The Rural Road Safety Typical Section Initiative

Written by Seth Chalmers, PE

Rural two-lane road in Arizona

Background on Rural Road Crashes

Rural road safety is a key issue in traffic engineering. According to the 2017 Traffic Safety Facts publication, which is compiled and published by the U.S. Department of Transportation’s (USDOT) National Highway Traffic Safety Administration (NHTSA), there were 34,247 fatal motor vehicle traffic crashes in the U.S. that resulted in 37,133 fatalities. Of these fatal crashes, 17,216 (45%) occurred in rural areas. Of these rural road fatal crashes, over a third were the result of lane and road departures. In light of these statistics, rural road safety initiatives need to focus on mitigating this type of crash.

In terms of the crash type, lane and road departure crashes are more of a “road type” rather than a “location type.” In other words, rural road crashes happen because the nation’s network of rural roads often lacks features that help prevent crashes. However, rural roads are not lacking when it comes to having features that increase the likelihood and severity of crashes. A major cause of these crashes is a lack of investment in safety improvements, which has been further exacerbated by the lack of priority in addressing lane and road departure crashes.

Rural two-lane road in Arizona near Monument Valley

Rural Road Safety Issues

While achieving a “safer” rural road may seem like a daunting task, the solution to safer rural roads is actually not that complex. What is needed, first and foremost, is a road section that is better at keeping drivers on the road and in their lane. Additionally, if they go off the road, the roadside needs to be forgiving as possible, allowing them to ride out their road departure, regain control of their vehicle, and come to a safe stop without overturning or running into something.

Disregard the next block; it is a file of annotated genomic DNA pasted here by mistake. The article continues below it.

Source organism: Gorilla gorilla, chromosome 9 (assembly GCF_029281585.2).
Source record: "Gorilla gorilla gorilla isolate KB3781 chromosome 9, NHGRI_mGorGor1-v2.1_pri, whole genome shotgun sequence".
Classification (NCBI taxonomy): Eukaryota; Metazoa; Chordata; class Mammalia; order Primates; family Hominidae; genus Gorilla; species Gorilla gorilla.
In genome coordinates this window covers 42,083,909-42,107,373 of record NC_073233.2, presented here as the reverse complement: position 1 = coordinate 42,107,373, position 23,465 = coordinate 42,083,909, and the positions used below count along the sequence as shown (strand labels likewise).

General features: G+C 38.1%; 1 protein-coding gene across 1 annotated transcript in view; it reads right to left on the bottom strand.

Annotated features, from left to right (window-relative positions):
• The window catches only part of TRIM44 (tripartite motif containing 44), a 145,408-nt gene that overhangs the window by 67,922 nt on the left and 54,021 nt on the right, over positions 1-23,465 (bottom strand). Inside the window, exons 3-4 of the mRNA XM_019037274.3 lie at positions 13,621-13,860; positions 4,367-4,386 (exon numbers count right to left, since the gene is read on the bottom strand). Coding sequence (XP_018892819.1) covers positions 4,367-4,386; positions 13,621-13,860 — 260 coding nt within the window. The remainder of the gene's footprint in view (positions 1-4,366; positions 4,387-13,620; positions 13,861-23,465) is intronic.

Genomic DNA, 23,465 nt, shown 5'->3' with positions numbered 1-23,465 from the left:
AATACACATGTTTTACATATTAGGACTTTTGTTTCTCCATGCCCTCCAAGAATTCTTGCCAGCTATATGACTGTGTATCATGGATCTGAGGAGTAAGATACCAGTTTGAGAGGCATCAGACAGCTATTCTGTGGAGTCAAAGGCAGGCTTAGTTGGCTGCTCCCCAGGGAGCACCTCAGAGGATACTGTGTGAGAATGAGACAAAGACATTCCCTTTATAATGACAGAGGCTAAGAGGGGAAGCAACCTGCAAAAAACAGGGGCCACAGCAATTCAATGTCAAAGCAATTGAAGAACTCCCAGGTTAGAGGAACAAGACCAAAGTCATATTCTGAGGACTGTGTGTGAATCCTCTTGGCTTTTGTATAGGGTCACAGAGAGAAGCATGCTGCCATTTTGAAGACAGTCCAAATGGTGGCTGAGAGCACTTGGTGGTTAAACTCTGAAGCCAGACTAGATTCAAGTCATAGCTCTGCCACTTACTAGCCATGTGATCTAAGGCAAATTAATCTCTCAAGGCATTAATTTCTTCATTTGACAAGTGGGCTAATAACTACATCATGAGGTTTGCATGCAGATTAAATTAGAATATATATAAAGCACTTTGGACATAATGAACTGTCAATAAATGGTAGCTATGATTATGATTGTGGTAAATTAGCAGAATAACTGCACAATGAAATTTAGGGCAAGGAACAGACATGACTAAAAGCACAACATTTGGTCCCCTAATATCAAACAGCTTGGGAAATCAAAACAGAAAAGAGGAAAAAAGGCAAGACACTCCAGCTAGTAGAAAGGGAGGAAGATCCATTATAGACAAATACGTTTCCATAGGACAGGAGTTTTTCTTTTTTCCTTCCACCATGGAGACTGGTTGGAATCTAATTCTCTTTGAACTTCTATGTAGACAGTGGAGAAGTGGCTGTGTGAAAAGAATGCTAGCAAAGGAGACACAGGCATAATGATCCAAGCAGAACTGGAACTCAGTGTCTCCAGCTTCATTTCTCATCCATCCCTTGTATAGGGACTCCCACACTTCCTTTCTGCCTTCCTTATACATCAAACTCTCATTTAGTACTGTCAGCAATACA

Many rural road users have a tendency of driving too fast, even though the road is unsuitable for high speeds, which increases the severity of crashes when they do happen. Increased speeds also contribute to crashes on curves, corners, and intersections with other roads or driveways. When drivers are “surprised” by an unexpected situation, they are often driving too fast to avoid it or stop in time. They may hit something, go off the road, or roll over, often with dire consequences.

Paved rural roads with higher speed limits (35+ mph) that do not have paved safety shoulders and/or dedicated left-turn lanes at road intersections are not safe for ordinary travel and use – they are defective and lead to crashes. Something needs to be done about roads like this as soon as possible.

Rural two-lane road in Arizona near Coronado National Forest

Solutions to Increase Safety

So, what do rural roads need to be safer? More investment in countermeasures that significantly improve the safety performance of the roadway would be a good start. These could include:

  • Guardrails
  • Paved safety shoulders with a minimum width of 2 feet, whenever possible
  • Travel lanes with a minimum width of 10.5 feet
  • Dedicated turn lanes (or enough paved roadway width) to allow vehicles to drive around vehicles waiting to turn
  • Forgiving road edges and sides
  • Pavement markings
  • Enhanced warnings, delineation, and friction surfaces on curves with a higher risk or known history of crashes

Countermeasures such as these are proven to reduce crashes, especially those resulting in serious injuries and fatalities. When it comes to lane widths and especially paved safety shoulders, wider is always more desirable; however, agencies need to be pragmatic with what is affordable and pursue whatever safety improvements they can.

Bicyclist climbing up hill on rural two-lane road in Arizona

Approach to Implementing Solutions